Thursday, March 6, 2008

Politics and the Math Wars

Recent developments will probably only aggravate our already overly politicized math wars. An article in yesterday's Wall Street Journal reports that the Bush-appointed National Mathematics Advisory Panel "is expected to urge the nation's teachers to promote 'quick and effortless' recall of arithmetic facts in early grades, mastery of fractions in middle school, and rigorous algebra in high school or even earlier."

That this panel was appointed by the Bush administration will be enough for some people to peremptorily dismiss its recommendations.  Many in the education establishment have long branded as "reactionary" any reforms that smack of drills, rote memorization, and back-to-basics--along with anyone who promotes such reforms (e.g., E.D. Hirsch, Diane Ravitch, Charles Sykes).

Politics, of course, has no more business in math than in evolutionary biology. Our grade school math curricula should be devised and chosen by the following professionals and no one else:  

(1) Mathematics professors, who know better than anyone else which concepts students must master in order to do college-level math and science.
(2) Cognitive scientists specializing in math acquisition, who know better than anyone else how children learn math and which math skills people use in everyday life.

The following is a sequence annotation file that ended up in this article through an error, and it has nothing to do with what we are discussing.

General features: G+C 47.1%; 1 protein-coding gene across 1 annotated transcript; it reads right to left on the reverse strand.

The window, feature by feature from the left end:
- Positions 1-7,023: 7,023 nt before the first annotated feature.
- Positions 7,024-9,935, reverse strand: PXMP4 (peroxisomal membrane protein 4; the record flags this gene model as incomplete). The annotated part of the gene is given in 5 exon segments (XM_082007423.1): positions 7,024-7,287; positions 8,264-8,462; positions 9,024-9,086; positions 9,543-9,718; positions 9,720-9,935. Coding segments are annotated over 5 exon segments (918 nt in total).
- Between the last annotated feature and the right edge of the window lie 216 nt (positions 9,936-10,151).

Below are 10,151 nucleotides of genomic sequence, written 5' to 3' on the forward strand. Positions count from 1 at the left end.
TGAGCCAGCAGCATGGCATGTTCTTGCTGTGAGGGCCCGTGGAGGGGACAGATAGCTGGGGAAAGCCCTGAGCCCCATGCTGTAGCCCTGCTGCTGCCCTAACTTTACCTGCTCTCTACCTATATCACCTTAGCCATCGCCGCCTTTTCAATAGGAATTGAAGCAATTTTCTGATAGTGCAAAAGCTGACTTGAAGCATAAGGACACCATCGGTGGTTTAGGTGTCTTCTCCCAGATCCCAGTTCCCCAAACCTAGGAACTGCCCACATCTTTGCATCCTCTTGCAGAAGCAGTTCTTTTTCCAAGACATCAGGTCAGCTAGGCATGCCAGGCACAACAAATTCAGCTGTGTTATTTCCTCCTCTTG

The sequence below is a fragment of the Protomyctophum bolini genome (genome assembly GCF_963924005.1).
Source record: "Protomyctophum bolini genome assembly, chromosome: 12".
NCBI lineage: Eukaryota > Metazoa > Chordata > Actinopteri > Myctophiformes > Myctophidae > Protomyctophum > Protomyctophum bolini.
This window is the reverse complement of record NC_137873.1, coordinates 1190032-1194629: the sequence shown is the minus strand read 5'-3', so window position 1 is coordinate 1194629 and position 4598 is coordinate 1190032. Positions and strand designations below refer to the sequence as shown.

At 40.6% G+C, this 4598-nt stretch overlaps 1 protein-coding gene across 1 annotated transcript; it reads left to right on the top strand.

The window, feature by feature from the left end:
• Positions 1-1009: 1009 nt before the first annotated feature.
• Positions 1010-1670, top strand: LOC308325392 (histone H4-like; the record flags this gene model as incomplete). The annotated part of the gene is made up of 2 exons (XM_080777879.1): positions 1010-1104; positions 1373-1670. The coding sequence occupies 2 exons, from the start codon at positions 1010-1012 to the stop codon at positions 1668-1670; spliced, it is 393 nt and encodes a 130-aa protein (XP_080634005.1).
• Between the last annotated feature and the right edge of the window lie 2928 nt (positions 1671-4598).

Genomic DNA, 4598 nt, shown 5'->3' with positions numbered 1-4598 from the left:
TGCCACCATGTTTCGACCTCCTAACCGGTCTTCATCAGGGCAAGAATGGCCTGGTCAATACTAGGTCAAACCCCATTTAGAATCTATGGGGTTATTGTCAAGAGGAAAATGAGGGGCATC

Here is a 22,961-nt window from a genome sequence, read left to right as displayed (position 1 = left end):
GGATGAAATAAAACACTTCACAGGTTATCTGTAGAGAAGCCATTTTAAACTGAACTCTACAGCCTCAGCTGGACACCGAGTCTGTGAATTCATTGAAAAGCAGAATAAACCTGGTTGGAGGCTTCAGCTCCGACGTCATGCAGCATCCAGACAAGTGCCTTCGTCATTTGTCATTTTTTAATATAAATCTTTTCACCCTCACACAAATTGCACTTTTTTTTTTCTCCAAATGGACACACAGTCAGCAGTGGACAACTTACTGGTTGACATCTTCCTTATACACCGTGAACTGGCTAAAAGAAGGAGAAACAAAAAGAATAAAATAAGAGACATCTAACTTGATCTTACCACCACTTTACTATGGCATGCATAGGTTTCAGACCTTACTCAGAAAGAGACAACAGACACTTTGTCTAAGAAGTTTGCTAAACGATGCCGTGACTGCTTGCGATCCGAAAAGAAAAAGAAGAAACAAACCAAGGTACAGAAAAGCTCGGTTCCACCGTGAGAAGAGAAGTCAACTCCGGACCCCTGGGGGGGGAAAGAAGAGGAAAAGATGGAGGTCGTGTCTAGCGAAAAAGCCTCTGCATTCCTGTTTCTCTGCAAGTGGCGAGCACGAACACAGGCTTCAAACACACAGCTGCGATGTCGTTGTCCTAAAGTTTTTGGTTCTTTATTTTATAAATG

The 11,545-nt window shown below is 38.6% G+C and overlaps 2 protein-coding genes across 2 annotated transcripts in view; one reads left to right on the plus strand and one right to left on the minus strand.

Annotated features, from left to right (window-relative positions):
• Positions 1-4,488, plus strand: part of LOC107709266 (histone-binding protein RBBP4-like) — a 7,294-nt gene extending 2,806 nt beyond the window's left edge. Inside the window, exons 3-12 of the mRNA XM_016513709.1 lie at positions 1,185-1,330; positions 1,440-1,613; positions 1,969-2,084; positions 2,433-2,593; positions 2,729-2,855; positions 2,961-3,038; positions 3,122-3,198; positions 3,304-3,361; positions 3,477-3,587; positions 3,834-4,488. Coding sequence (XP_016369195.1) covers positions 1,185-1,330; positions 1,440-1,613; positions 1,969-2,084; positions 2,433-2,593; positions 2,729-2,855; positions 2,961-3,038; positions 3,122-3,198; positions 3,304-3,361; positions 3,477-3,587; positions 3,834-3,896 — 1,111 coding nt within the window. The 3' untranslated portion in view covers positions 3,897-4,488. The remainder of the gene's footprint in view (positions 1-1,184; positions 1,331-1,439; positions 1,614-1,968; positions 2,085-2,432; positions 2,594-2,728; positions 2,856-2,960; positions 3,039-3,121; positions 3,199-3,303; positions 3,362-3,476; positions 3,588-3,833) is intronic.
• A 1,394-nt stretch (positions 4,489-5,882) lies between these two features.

(3) Our most successful grade school math teachers, who know better than anyone else which classroom teaching strategies work best.  

That's it.  

No curriculum consultants, no education professors, no math textbook publicists--unless they also happen to be mathematics professors, cognitive scientists (real ones who publish in cognitive science journals; not education journals), or former grade school math teachers with years of hands-on experience and outstanding success in the classroom.  

And, finally, no high-falutin' education philosophy pitting the right-brained "relational understanding," "real-life" problems, and "communicating about math" in peer groups against the abstract manipulation of symbols--all that left-brained stuff dismissed all too often as "mere calculation."

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